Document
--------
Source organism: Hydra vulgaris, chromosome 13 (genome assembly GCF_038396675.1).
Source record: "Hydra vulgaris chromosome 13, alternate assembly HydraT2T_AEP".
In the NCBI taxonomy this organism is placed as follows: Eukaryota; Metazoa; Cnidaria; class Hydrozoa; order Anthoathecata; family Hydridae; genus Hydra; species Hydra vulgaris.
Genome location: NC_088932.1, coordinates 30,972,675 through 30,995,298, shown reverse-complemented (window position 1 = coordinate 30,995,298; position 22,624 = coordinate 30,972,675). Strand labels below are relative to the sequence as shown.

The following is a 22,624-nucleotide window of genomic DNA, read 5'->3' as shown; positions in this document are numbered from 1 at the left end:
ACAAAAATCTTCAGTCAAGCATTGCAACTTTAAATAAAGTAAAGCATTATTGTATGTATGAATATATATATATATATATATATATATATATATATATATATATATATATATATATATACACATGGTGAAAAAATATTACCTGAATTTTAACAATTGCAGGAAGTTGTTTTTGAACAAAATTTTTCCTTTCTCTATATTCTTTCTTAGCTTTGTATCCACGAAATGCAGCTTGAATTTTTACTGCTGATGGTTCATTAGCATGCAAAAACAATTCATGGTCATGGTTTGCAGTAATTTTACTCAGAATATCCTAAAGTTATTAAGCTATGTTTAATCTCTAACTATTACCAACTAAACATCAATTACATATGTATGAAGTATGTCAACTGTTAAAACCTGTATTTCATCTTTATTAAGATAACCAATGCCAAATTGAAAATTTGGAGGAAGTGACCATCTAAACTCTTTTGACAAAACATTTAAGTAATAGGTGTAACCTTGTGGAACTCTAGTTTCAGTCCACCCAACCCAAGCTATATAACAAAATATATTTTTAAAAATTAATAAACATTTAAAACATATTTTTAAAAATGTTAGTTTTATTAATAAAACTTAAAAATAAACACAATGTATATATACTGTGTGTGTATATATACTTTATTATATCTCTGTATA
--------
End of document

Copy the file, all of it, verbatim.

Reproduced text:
Source organism: Hydra vulgaris, chromosome 13 (genome assembly GCF_038396675.1).
Source record: "Hydra vulgaris chromosome 13, alternate assembly HydraT2T_AEP".
In the NCBI taxonomy this organism is placed as follows: Eukaryota; Metazoa; Cnidaria; class Hydrozoa; order Anthoathecata; family Hydridae; genus Hydra; species Hydra vulgaris.
Genome location: NC_088932.1, coordinates 30,972,675 through 30,995,298, shown reverse-complemented (window position 1 = coordinate 30,995,298; position 22,624 = coordinate 30,972,675). Strand labels below are relative to the sequence as shown.

The following is a 22,624-nucleotide window of genomic DNA, read 5'->3' as shown; positions in this document are numbered from 1 at the left end:
ACAAAAATCTTCAGTCAAGCATTGCAACTTTAAATAAAGTAAAGCATTATTGTATGTATGAATATATATATATATATATATATATATATATATATATATATATATATATATATATATACACATGGTGAAAAAATATTACCTGAATTTTAACAATTGCAGGAAGTTGTTTTTGAACAAAATTTTTCCTTTCTCTATATTCTTTCTTAGCTTTGTATCCACGAAATGCAGCTTGAATTTTTACTGCTGATGGTTCATTAGCATGCAAAAACAATTCATGGTCATGGTTTGCAGTAATTTTACTCAGAATATCCTAAAGTTATTAAGCTATGTTTAATCTCTAACTATTACCAACTAAACATCAATTACATATGTATGAAGTATGTCAACTGTTAAAACCTGTATTTCATCTTTATTAAGATAACCAATGCCAAATTGAAAATTTGGAGGAAGTGACCATCTAAACTCTTTTGACAAAACATTTAAGTAATAGGTGTAACCTTGTGGAACTCTAGTTTCAGTCCACCCAACCCAAGCTATATAACAAAATATATTTTTAAAAATTAATAAACATTTAAAACATATTTTTAAAAATGTTAGTTTTATTAATAAAACTTAAAAATAAACACAATGTATATATACTGTGTGTGTATATATACTTTATTATATCTCTGTATA